The Secular Revolution: Power, Interests, and Conflict in the Secularization of American Public Life

The Virginia Quarterly Review, Autumn 2003 | Go to article overview

The Secular Revolution: Power, Interests, and Conflict in the Secularization of American Public Life


The Secular Revolution: Power, Interests, and Conflict in the Secularization of American Public Life, edited by Christian Smith.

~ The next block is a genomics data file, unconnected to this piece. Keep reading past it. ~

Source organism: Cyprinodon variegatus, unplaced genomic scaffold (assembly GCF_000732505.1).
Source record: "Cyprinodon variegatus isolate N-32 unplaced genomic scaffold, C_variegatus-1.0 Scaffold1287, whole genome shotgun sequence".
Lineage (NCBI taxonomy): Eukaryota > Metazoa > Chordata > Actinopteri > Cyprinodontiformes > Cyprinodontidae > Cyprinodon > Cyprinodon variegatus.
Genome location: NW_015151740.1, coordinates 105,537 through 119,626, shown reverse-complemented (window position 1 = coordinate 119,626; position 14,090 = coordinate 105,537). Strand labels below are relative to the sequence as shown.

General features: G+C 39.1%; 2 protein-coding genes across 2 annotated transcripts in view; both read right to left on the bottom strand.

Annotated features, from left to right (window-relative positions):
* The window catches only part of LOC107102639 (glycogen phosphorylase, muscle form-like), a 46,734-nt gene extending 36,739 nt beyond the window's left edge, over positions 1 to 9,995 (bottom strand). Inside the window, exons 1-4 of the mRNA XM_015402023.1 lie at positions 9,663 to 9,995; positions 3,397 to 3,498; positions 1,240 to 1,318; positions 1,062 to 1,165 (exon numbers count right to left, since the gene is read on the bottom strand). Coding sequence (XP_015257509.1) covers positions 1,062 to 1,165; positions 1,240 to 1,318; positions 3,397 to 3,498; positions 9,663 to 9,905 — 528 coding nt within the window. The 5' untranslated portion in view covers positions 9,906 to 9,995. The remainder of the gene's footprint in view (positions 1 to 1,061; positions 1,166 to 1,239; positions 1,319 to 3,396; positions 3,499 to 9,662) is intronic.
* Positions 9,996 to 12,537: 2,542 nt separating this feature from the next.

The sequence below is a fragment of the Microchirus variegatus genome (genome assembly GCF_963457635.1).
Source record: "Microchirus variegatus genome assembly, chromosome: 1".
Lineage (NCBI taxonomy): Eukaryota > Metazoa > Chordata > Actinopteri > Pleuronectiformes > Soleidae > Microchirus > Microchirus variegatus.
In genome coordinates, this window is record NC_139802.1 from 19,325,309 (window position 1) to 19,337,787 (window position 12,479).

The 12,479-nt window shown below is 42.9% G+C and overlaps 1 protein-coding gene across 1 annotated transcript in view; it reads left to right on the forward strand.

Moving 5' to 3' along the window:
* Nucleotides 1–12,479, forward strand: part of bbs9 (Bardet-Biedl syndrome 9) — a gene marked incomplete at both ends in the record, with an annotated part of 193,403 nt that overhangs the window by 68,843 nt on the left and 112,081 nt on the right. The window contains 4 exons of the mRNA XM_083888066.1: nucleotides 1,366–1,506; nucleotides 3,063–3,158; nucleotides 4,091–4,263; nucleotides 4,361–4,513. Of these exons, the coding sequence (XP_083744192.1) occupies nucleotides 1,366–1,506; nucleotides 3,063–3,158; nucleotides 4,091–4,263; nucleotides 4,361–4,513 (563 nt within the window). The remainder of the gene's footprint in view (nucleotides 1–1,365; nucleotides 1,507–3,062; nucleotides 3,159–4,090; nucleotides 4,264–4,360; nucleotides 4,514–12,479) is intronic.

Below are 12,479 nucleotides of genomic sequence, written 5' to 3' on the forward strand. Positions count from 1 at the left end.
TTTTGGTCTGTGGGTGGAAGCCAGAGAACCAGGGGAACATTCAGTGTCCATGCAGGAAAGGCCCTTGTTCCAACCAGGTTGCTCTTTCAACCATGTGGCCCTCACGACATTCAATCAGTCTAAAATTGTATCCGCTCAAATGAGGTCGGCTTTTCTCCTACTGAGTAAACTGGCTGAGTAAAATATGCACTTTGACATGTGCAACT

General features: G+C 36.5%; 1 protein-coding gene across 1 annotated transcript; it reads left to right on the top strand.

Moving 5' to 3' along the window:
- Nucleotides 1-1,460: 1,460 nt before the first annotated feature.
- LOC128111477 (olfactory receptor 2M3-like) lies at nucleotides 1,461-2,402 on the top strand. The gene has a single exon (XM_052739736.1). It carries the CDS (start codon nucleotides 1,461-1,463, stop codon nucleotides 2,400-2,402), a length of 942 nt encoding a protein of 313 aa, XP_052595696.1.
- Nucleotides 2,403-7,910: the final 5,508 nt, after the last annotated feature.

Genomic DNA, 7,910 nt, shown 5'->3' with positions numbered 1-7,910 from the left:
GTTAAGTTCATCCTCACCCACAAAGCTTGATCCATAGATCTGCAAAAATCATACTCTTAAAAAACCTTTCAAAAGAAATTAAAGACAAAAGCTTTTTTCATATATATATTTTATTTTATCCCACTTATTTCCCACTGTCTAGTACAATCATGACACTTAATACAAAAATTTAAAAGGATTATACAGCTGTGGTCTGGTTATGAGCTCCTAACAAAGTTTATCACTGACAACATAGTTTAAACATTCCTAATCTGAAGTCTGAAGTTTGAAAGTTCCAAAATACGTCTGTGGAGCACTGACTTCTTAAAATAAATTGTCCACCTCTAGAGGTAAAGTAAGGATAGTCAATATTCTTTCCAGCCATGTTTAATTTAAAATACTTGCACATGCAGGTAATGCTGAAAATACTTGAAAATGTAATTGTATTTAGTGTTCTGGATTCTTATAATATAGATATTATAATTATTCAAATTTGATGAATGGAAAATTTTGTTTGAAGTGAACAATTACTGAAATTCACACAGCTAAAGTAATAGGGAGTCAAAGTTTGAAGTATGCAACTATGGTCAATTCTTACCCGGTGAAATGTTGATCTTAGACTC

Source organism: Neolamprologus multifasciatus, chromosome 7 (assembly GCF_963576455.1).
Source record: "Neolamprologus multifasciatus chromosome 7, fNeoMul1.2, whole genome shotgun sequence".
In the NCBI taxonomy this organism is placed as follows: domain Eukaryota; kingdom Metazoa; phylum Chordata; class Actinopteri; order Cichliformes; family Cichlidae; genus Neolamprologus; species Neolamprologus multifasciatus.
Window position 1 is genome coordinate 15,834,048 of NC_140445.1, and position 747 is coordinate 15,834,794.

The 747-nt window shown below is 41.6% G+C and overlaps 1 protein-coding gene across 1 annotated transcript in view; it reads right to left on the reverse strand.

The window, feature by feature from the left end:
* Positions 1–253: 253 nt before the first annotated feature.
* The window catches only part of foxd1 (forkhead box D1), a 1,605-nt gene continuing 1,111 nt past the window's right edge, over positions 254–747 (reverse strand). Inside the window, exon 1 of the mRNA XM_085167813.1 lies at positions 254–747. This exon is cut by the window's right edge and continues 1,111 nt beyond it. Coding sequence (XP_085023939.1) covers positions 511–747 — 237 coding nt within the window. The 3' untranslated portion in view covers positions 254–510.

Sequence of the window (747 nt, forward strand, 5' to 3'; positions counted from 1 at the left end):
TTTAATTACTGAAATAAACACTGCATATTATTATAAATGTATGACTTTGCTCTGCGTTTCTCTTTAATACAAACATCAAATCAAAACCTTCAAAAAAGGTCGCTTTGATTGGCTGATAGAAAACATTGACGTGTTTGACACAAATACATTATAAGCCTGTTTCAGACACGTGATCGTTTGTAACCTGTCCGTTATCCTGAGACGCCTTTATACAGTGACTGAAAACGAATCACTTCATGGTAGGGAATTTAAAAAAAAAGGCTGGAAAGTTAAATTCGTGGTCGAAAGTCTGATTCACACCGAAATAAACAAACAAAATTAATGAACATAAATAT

A fascinating series of case studies, paired with an ambitious and generally successful attempt to rethink the sociological theory of "secularization," of how American public life came to be vacant of, and often hostile to, religious contributions. Smith's aim in gathering the scholars together for this is twofold. First, he wants to rethink the theory of secularization, which is largely discredited in contemporary sociology, by refraining the study in terms of the sociology of revolutions and power struggles between interest groups in society. Second, Smith wants to map the history of this revolution, insisting on the agency of particular actors and interest groups at particular times, thus stripping away the patina of "inevitability" that necessarily adheres to received accounts of secularization, which seem more like plate tectonics than things humans have done. On this view, secularization was the outcome of a struggle between the emerging "knowledge class" required by industrial capitalism and institutionalized in research universities in the late 19th century, and the declining liberal-Protestant clerisy whose reign was already fractured and tottering by the 1870s, and which responded to the challenge with disastrous strategies. …

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